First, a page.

Usefully, version 6 now allows up to audio tracks to be opened in an LE session, using a voicing system for selecting which 32 tracks are actually audible. Other key features that appeared with v6 include some of the Digibase functions, providing improved project management facilities, and Groove Quantise for MIDI. As Simon mentioned in his review, Rewire support was promised and, for music production, is perhaps the most significant addition to v6. While LE retains all the elegance of the Pro Tools user interface it does, of course, have some limitations when compared to a top-of-the-range Pro Tools system.
Aside from reduced audio track counts, one obvious limitation is the lack of surround sound support. Given that the likes of Logic and Cubase SX both now include good software support for surround sound mixing, I do wonder how much longer Digidesign will be able to leave this out of LE. It would certainly make the multiple outputs of both the Digi and Rack desirable to a wider group of potential users. While LE installed and ran first time, it was soon pretty clear that something was not as it should be.
I received a regular supply of errors with both the supplied demo Sessions and new Sessions created from scratch. I tried moving the card to a different PCI slot but this did not seem to improve matters. Fortunately, I happened to have available a relatively new, Firewire-equipped Dell laptop. This specific model the Inspiron , while not as well-specified as my desktop PC in terms of pure hardware grunt, did happen to be a model that Digidesign had tested and approved for use with the Rack.
Repeating the install process with the Dell gave instant and trouble-free operation. Even the busiest of the demo Sessions containing some 20 audio tracks, a few MIDI tracks and a dozen or so plug-ins played back without the machine breaking into a sweat. Unfortunately, I was not able to get hold of an alternative PCI Firewire card for the desktop PC, to confirm if this was the actual source of the problem.
I did all further testing on the laptop. In Use Potential purchasers of the Rack will probably be most interested in four key areas of performance. In looking at the first of these issues, I can only reinforce the views of Derek Johnson and Debbie Poyser when they looked at the Digi in December Within this area of the market, I cannot see why anyone would have serious complaints about the audio quality of the Rack. In one sense, the lack of clutter in terms of MIDI functionality contributes to this feeling.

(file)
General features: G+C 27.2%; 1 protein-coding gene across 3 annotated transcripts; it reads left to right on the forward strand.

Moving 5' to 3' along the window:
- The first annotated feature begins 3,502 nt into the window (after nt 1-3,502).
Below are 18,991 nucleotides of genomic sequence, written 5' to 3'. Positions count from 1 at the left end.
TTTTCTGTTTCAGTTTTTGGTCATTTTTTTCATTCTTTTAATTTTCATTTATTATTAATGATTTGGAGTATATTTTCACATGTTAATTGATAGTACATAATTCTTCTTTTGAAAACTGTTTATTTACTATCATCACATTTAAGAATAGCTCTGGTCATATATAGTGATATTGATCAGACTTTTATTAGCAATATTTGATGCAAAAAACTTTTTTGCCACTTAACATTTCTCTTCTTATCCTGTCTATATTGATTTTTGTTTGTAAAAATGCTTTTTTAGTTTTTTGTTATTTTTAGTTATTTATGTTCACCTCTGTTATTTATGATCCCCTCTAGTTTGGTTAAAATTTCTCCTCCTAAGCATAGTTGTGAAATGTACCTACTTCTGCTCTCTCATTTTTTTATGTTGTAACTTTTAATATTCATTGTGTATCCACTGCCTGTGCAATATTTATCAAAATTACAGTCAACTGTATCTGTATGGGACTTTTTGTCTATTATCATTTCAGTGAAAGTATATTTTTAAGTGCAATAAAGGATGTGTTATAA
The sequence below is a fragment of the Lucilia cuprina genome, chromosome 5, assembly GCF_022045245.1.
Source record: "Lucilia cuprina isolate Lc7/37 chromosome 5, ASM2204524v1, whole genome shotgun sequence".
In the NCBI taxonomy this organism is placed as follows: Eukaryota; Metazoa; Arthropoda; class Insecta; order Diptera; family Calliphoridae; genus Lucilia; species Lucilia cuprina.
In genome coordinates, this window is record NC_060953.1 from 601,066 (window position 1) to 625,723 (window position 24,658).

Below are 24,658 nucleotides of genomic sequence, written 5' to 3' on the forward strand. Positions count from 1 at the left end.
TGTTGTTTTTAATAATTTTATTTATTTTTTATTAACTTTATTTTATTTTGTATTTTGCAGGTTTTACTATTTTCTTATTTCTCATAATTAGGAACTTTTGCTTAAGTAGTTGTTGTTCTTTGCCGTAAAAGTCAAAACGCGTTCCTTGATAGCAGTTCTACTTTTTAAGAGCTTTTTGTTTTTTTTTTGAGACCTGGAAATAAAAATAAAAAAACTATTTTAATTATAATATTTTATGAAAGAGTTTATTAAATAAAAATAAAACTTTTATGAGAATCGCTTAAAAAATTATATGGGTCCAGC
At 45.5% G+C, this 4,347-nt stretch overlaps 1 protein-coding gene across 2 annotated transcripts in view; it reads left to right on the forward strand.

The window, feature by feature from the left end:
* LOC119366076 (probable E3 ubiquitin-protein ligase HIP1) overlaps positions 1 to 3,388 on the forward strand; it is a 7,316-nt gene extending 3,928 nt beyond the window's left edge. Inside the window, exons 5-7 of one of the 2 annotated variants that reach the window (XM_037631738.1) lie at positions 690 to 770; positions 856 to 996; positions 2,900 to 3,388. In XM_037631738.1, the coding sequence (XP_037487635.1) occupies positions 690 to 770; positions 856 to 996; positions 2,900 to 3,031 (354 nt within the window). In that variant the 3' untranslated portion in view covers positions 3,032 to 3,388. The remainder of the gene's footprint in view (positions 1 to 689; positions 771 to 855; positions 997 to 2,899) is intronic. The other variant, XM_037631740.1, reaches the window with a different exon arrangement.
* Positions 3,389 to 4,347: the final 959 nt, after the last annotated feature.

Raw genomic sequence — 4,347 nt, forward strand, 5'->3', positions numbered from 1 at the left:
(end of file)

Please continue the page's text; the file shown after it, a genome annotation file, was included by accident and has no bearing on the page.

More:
With almost all editing and mixing jobs being done in either the Edit or Mix windows, the workflow never seems to get obstructed. This is useful if, for example, a particular pair is being used as a send to an external effects processor. Routing audio into or out of a particular Pro Tools track is most easily achieved via the Input and Output buttons above the Pan control in each channel of the Mixer window.
My only qualifier to that would be that the PC plug-in bundle supplied with the review unit was not as extensive as that described by Derek and Debbie for the more expensive Digi Essentially, Pro Tools now includes a Rewire plug-in that can be inserted into a suitable audio track.
Pro Tools automatically detects any Rewire-compatible application on the host system, and displays it by name within the plug-in list. Selecting this automatically opens the application, and this worked first time with Reason. Throughout, the system stayed very responsive and the connectivity between LE and Reason seemed very solid.
In testing with Cubase SX version 1. In contrast, running Reason as a stand-alone application was absolutely fine — I was able to use the lowest sample buffer size, and real-time playing of devices in Reason was very responsive. To be fair to Digidesign, this limitation is very clearly stated in the documentation but it is a shame — perhaps a future driver update could solve this? A more comprehensive list of compatible computer hardware is provided on the Digidesign web site.
However, the following list summarises the recommended systems for using the Digi Rack. Mac OS
Digidesign Digi 003
Digidesign Digi 002 Rack